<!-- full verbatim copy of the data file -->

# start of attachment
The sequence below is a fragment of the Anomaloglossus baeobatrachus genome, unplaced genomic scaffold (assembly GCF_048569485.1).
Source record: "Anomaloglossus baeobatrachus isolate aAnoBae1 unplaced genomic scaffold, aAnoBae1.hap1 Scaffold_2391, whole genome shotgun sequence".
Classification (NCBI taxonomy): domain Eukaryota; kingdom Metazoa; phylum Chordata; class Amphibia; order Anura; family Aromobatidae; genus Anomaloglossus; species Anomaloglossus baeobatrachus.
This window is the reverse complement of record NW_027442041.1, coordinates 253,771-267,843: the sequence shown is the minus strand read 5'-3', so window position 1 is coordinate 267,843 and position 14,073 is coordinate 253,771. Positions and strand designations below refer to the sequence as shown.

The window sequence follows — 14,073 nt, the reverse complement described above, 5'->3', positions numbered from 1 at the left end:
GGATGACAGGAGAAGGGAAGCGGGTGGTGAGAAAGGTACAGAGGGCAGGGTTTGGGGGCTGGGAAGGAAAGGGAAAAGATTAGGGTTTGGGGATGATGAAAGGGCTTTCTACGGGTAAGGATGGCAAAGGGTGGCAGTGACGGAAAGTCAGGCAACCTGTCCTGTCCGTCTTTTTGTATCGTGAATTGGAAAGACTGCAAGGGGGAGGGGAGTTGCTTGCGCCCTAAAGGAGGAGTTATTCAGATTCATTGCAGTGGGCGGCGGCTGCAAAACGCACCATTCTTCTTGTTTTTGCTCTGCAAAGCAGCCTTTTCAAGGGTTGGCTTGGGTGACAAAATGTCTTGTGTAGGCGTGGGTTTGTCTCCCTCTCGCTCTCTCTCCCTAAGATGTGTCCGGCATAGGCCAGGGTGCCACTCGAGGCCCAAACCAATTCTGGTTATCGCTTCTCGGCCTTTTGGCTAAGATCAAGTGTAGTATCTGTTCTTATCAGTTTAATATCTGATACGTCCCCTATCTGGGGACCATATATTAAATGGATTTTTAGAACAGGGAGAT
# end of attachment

The sequence below is a fragment of the Anomaloglossus baeobatrachus genome, unplaced genomic scaffold (assembly GCF_048569485.1).
Source record: "Anomaloglossus baeobatrachus isolate aAnoBae1 unplaced genomic scaffold, aAnoBae1.hap1 Scaffold_2391, whole genome shotgun sequence".
Classification (NCBI taxonomy): domain Eukaryota; kingdom Metazoa; phylum Chordata; class Amphibia; order Anura; family Aromobatidae; genus Anomaloglossus; species Anomaloglossus baeobatrachus.
This window is the reverse complement of record NW_027442041.1, coordinates 253,771-267,843: the sequence shown is the minus strand read 5'-3', so window position 1 is coordinate 267,843 and position 14,073 is coordinate 253,771. Positions and strand designations below refer to the sequence as shown.

The window sequence follows — 14,073 nt, the reverse complement described above, 5'->3', positions numbered from 1 at the left end:
GGATGACAGGAGAAGGGAAGCGGGTGGTGAGAAAGGTACAGAGGGCAGGGTTTGGGGGCTGGGAAGGAAAGGGAAAAGATTAGGGTTTGGGGATGATGAAAGGGCTTTCTACGGGTAAGGATGGCAAAGGGTGGCAGTGACGGAAAGTCAGGCAACCTGTCCTGTCCGTCTTTTTGTATCGTGAATTGGAAAGACTGCAAGGGGGAGGGGAGTTGCTTGCGCCCTAAAGGAGGAGTTATTCAGATTCATTGCAGTGGGCGGCGGCTGCAAAACGCACCATTCTTCTTGTTTTTGCTCTGCAAAGCAGCCTTTTCAAGGGTTGGCTTGGGTGACAAAATGTCTTGTGTAGGCGTGGGTTTGTCTCCCTCTCGCTCTCTCTCCCTAAGATGTGTCCGGCATAGGCCAGGGTGCCACTCGAGGCCCAAACCAATTCTGGTTATCGCTTCTCGGCCTTTTGGCTAAGATCAAGTGTAGTATCTGTTCTTATCAGTTTAATATCTGATACGTCCCCTATCTGGGGACCATATATTAAATGGATTTTTAGAACAGGGAGAT